For beer or cider, use less dilution because the alcohol content is lower. For beer/cider of alcohol content of > 8% - 10% ABV: add 8 oz. of mother of vinegar to 16 oz. of the beer/cider of your choice to make 24 oz. of vinegar. For 6% ABV to 8% ABV: add 8 oz. of mother of vinegar to 24 oz. of the beer/cider of your choice to make 32 oz. (1 qt.) of vinegar. For rice wine (e.g. sake or soju), the same dilution rules apply as they typically do with regular wine since it has a similar alcohol content.
How long does vinegar take?
It can take anywhere from 6 weeks to 12 weeks or more depending on several factors. Patience is key, but there are two steps one can take to speed up the process:
1. Air contact area: if you are using a narrow bottle, the mother only has a small surface to form on. The size of the mother is directly related to the speed of vinegar fermentation so a wider vessel is better if speed is a concern.
2. Temperature: the best temperature for vinegar fermentation is 80-85 degrees Fahrenheit. If you can’t maintain that, don’t stress. Just try not to get it cold, i.e. below 65 degrees.
My mother sank!
PANIC! Just kidding, it’s no big deal. As the bacteria grow and produce vinegar, the mother can get heavier and heavier until it sinks. If the vinegar is not done, another mother will form and you are ok. Also note that moving or shaking your vessel can cause the mother to sink. So make sure it is in a snug and safe place when you start fermentation. A note about mold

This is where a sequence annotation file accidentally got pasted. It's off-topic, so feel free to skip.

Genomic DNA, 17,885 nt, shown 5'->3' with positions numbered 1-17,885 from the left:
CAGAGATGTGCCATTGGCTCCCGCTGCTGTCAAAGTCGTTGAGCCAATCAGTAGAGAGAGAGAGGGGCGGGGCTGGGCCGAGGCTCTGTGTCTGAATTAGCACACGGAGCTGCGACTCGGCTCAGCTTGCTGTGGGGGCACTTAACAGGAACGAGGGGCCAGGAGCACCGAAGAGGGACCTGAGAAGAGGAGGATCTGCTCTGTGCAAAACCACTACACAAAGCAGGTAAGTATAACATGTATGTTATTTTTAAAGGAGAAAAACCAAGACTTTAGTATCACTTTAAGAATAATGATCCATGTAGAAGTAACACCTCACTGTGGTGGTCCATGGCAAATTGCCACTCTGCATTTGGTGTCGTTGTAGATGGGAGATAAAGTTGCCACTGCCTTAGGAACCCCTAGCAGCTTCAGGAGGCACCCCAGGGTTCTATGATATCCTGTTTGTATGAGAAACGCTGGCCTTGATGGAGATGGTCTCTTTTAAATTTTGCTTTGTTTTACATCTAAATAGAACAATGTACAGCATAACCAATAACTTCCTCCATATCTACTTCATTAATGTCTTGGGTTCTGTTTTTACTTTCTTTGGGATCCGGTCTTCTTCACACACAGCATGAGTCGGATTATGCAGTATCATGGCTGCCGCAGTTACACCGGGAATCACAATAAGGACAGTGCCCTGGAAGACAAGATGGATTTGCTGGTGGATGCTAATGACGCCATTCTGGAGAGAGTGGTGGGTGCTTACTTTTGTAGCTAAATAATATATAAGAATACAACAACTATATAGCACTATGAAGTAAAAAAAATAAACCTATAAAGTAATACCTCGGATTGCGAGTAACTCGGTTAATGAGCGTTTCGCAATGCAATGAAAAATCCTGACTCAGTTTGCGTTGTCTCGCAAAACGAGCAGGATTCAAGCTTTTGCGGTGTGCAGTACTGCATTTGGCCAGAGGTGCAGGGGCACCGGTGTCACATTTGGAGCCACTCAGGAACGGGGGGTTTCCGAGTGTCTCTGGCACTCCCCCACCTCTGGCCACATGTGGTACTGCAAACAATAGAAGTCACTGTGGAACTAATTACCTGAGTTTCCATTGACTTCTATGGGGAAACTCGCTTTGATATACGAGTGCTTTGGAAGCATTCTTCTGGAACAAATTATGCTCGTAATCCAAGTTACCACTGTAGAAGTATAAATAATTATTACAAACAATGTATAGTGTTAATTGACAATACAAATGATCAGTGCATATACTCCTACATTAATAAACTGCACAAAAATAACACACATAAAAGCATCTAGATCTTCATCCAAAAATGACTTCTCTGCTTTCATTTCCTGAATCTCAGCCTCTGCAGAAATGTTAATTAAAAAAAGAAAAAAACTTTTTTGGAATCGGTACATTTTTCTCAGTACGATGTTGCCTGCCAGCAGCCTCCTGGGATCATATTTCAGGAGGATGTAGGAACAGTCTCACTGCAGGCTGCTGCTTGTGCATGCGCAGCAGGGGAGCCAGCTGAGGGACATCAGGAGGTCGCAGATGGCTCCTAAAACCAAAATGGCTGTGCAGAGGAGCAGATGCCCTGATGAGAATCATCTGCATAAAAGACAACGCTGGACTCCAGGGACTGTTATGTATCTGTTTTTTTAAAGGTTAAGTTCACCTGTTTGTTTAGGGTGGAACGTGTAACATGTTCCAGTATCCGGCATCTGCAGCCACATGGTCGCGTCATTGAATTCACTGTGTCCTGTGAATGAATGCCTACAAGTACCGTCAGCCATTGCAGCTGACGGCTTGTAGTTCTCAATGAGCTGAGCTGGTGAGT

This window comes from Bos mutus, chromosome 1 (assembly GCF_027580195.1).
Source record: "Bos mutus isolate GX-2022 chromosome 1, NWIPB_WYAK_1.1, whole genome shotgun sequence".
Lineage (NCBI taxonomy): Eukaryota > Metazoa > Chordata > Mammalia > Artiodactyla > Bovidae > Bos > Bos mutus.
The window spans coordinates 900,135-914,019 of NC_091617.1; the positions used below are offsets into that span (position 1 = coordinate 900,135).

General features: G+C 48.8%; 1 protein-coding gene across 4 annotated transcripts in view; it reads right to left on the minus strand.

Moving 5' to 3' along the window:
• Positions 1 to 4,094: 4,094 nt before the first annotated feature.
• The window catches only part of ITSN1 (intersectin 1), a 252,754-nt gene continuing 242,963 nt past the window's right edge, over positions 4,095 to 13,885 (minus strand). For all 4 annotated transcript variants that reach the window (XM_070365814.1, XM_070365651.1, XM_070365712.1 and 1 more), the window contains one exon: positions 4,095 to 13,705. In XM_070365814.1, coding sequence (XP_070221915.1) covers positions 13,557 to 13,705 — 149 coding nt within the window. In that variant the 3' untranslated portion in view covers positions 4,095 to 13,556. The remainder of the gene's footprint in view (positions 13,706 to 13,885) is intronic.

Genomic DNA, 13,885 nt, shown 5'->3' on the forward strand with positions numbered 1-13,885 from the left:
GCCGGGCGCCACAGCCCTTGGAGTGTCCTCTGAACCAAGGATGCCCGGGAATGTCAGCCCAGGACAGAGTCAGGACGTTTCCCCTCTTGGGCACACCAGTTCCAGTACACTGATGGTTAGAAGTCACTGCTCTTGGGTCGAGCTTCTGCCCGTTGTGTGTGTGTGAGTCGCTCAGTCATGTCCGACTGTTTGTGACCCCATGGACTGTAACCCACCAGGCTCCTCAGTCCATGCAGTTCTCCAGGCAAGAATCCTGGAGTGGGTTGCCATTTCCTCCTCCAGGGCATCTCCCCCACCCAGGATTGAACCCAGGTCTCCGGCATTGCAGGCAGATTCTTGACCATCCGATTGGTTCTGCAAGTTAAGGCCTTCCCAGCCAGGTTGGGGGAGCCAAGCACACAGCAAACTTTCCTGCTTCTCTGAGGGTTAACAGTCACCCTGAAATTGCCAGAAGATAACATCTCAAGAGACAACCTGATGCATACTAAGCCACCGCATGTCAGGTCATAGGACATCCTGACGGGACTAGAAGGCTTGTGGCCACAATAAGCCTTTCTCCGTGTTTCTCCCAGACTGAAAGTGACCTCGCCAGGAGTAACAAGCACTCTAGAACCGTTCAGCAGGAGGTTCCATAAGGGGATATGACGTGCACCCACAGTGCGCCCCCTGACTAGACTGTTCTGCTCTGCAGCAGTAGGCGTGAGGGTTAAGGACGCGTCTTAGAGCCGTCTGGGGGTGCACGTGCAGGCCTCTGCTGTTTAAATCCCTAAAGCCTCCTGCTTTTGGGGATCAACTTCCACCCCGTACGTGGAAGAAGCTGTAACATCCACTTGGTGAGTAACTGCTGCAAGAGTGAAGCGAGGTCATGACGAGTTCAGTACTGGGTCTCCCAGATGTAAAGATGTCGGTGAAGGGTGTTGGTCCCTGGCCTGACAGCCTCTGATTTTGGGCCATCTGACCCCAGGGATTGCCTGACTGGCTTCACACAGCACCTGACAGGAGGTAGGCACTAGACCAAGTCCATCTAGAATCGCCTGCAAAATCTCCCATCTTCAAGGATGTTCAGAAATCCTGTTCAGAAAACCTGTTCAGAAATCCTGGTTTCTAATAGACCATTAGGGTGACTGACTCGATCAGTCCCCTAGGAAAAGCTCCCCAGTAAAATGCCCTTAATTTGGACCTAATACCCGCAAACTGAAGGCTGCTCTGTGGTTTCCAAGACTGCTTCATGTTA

Mold is a rare, though common problem with making vinegar. In some cases mold can grow on the mother of vinegar and in this case, the batch should be discarded. Preventing mold can be done in several ways. First, make sure your vinegar vessel is covered during fermentation. This gives spores less of a chance to enter. Second, make sure the vinegar vessel is not in an area with mold, such as food, and don't keep it near air conditioning vents which may expel spores. Moldy or mildewy basements can also present an issue. As a final note, organic wines can have more issues with mold growth on the mother. Organic wine growers are more limited in their fungicide and sterilization options so that there can be a higher mold spore count in the final product. This is harmless to humans and doesn't affect the wine, however, it can come out in vinegar production. One of the best ways to prevent this is checking the pH of the final mixture (wine + water + mother of vinegar). The pH should be below 4 and preferably around 3.75, if not, it may allow mold growth. If you do not have a pH meter, substituting the 8 oz. water portion of the mixture with 4 oz. water and 4 oz. white distilled vinegar can help ensure a low pH without adversely affecting flavor. Similar cautions apply to homemade wines. When is my vinegar done?
There are several ways to determine this. The most common is to sample the smell and taste until it is to your liking. Remember, vinegar is pungent and acidic. More accurately, one can use a pH meter. These can cost $25-$75 at a homebrew store. Once your pH is below 4, your vinegar is safe and almost all vinegar is finished with a pH less than 3.5. The most advanced method is titration. This involves a simple chemical analysis of the vinegar using a base and a pH color indicator and a base like sodium hydroxide. This is the best method to determine the acidity of your vinegar. This can be done via titration kits such as those available at wine making supply stores.